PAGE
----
Ever heard of someone dealing with identity theft? It’s likely you have and it can be a nightmare to clean up your credit. But it is surprisingly simple to monitor your own credit records for fraud. A genuinely free service to help you monitor your credit is offered at AnnualCreditReport.com. Equifax, Experian, and TransUnion each offer access to your credit records on their files in accordance with the Fair and Accurate Credit Transactions Act (FACT Act).
With a little discipline and planning, you can turn your free annual credit report into a triple value each year. Generally you are prompted to view all three reports on an annual visit, but nothing says that you can’t stagger your access. My suggestion is to go back to the website three times a year so that you can monitor your credit on a rotating basis.
Here’s what you do:
- Set Up Your Calendar: It’s a bit of a chore to remember the timing and previously-viewed credit bureaus. Let your calendar be your assistant! In January of each year, I mark my calendar for the coming year assigning a different credit bureau to each occurrence. Note: The free annual credit report service rotates the order of credit services as they appear on the website so if you don’t set a schedule in advance you may get caught grasping at straws trying to figure out which report you haven’t yet accessed. I used my Outlook calendar to get an automatic reminder for my next review.
For example, here’s my schedule for this year.
- Get That Report: Make sure you’re going to the proper website – AnnualCreditReport.com. There are many poser sites that offer you a free initial report often with a recurring subscription that can cost you upwards of $100 a year. Once you’re at the site, complete the form to select your credit service per your pre-determined schedule.
- Carefully Review & Print Your Report: Review the information available from the credit service. Print the report for your records. Remember, after logging off, your access to this credit service’s free information will be closed for 12 months so it’s best to print off the data in the report and keep it in your files. If you find surprises, follow-up with the credit services or reporting companies to determine what is going on. If your credit report isn’t perfect, get to work cleaning things up.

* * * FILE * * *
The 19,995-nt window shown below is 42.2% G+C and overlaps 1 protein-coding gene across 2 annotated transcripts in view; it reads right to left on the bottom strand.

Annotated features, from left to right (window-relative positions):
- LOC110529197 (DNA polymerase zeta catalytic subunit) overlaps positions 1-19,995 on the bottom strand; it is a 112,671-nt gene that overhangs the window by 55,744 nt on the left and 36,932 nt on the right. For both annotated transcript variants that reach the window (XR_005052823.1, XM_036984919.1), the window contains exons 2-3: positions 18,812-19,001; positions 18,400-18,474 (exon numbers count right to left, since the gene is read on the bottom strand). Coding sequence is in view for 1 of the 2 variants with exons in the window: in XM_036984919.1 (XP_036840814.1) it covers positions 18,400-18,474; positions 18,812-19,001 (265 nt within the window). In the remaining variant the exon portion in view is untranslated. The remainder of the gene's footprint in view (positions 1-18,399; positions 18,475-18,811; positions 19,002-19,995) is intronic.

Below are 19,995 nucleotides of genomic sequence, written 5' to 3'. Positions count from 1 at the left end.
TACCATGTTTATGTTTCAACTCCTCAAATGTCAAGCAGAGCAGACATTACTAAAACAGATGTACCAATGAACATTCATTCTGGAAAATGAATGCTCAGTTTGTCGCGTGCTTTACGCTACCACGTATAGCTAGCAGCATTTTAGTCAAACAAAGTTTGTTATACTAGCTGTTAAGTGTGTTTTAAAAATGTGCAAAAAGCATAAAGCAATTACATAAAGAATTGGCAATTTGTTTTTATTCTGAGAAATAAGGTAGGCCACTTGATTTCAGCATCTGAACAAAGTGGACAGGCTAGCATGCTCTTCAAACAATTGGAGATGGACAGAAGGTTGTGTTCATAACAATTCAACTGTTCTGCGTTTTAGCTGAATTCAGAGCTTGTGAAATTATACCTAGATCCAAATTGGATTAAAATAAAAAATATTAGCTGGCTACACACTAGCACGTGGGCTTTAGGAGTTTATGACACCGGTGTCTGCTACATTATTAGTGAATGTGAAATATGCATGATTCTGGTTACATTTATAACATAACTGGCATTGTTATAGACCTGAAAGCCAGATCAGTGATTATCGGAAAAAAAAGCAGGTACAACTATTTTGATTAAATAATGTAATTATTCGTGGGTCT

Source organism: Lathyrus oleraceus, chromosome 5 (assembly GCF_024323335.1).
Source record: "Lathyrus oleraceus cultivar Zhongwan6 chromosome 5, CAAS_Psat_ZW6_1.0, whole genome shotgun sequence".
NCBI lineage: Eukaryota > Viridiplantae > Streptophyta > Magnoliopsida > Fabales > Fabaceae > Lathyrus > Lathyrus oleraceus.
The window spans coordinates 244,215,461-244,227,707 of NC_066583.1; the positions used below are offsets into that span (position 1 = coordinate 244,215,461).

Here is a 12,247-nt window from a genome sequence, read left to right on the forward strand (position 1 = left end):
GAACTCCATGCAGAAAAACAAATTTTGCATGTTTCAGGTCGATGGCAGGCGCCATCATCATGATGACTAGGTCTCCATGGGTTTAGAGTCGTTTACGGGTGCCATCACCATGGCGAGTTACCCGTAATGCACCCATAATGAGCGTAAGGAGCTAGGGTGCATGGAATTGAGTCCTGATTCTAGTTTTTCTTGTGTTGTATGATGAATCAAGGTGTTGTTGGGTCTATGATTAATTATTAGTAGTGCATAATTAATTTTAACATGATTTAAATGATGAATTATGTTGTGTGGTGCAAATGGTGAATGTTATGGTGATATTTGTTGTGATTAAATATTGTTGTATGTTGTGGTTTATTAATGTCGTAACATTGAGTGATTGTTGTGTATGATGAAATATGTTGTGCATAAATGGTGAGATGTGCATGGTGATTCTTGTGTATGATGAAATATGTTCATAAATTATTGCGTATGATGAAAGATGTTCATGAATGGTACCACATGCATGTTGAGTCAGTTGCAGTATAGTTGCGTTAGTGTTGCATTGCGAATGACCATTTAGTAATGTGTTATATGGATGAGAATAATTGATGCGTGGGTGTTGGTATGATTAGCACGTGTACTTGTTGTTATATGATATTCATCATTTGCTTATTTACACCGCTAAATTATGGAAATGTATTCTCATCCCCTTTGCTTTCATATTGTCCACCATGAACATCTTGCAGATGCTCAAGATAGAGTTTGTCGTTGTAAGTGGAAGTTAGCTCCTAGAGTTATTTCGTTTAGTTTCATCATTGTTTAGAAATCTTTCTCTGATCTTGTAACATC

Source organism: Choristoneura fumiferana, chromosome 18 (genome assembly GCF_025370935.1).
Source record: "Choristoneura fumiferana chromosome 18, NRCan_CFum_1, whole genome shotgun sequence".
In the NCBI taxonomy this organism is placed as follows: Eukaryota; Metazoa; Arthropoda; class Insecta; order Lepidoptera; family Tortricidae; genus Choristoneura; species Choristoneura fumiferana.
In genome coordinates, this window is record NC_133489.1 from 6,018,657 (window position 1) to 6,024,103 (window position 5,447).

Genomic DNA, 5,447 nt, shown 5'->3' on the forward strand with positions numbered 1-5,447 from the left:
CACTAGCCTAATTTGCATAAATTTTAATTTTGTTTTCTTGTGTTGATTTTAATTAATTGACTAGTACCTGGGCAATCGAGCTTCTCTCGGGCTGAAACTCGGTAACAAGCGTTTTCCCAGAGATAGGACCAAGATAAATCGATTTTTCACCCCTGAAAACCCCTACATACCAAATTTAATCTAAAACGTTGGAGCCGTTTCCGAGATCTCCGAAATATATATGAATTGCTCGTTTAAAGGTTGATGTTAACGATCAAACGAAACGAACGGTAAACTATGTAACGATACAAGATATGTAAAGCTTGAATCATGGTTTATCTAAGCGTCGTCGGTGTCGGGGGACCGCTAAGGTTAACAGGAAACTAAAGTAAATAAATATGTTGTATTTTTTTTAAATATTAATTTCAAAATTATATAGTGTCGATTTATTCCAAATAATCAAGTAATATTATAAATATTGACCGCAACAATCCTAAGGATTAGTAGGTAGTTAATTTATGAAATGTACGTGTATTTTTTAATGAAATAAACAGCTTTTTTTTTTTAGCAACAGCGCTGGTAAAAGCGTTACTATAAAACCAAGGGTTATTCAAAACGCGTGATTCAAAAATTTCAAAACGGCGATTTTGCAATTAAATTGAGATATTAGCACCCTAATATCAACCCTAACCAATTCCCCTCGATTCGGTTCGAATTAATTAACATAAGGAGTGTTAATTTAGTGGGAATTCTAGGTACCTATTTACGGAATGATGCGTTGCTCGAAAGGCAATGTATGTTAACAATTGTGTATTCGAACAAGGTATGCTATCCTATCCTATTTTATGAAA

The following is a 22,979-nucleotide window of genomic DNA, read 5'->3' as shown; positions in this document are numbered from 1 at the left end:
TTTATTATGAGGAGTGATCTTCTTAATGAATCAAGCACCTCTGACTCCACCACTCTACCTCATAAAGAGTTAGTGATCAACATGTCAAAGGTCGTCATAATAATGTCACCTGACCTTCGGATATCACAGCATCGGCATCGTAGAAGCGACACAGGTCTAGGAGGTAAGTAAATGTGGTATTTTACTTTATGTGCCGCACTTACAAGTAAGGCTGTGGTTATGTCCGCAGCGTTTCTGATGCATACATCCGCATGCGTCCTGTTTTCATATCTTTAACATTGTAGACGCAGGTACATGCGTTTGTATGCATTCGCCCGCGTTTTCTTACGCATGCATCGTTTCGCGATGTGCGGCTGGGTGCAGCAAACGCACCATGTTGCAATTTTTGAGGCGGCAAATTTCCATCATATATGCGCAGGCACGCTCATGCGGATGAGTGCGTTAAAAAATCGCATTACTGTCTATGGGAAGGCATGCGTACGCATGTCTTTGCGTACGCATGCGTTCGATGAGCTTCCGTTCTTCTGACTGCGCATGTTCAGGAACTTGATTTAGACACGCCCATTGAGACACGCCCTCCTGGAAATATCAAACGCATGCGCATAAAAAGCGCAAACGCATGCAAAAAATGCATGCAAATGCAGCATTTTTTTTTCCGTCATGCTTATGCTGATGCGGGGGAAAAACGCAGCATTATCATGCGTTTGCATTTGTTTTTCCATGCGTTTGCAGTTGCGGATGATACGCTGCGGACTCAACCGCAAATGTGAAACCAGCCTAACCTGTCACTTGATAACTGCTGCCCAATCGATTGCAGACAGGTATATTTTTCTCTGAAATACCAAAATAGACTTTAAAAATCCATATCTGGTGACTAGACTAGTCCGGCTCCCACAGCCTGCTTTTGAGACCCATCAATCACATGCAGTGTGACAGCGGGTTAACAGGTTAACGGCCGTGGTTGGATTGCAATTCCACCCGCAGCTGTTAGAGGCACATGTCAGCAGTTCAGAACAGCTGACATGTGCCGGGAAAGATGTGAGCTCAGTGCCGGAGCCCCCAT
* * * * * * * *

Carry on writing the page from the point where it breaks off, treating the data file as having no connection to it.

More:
- Repeat: You’ll want to stay on the same cycle in future years. Each credit service will re-open your window to view your reports 12 months after your last view. Make your calendar reminders recurring annually so you don’t fall off track.
You can’t be too careful with your credit rating. Free annual credit reports don’t replace other services that may help protect you, but you can’t beat the cost and a little planning can go a long way to help protect you!
Melissa Joy, CFP®is Partner and Director of Investments at Center for Financial Planning, Inc. In 2011 and 2012, Melissa was honored by Financial Advisor magazine in the inaugural Research All Star List. In addition to her frequent contributions to Money Centered blogs, she writes frequent investment updates at The Center and is regularly quoted in national media publications including The Chicago Tribune, Investment News, and Morningstar Advisor.
Financial Advisor magazine's inaugural Research All Star List is based on job function of the person evaluated, fund selections and evaluation process used, study of rejected fund examples, and evaluation of challenges faced in the job and actions taken to overcome those challenges. Evaluations are independently conducted by Financial Advisor Magazine.
The information contained in this report does not purport to be a complete description of the securities, markets, or developments referred to in this material. The information has been obtained from sources considered to be reliable, but we do not guarantee that the foregoing material is accurate or complete. Any opinions are those of Center for Financial Planning, Inc., and not necessarily those of RJSF or Raymond James. Links are being provided for information purposes only. Raymond James is not affiliated with and does not endorse, authorize or sponsor any of the listed websites or their respective sponsors. Raymond James is not responsible for the content of any website or the collection or use of information regarding any website’s users and/or members.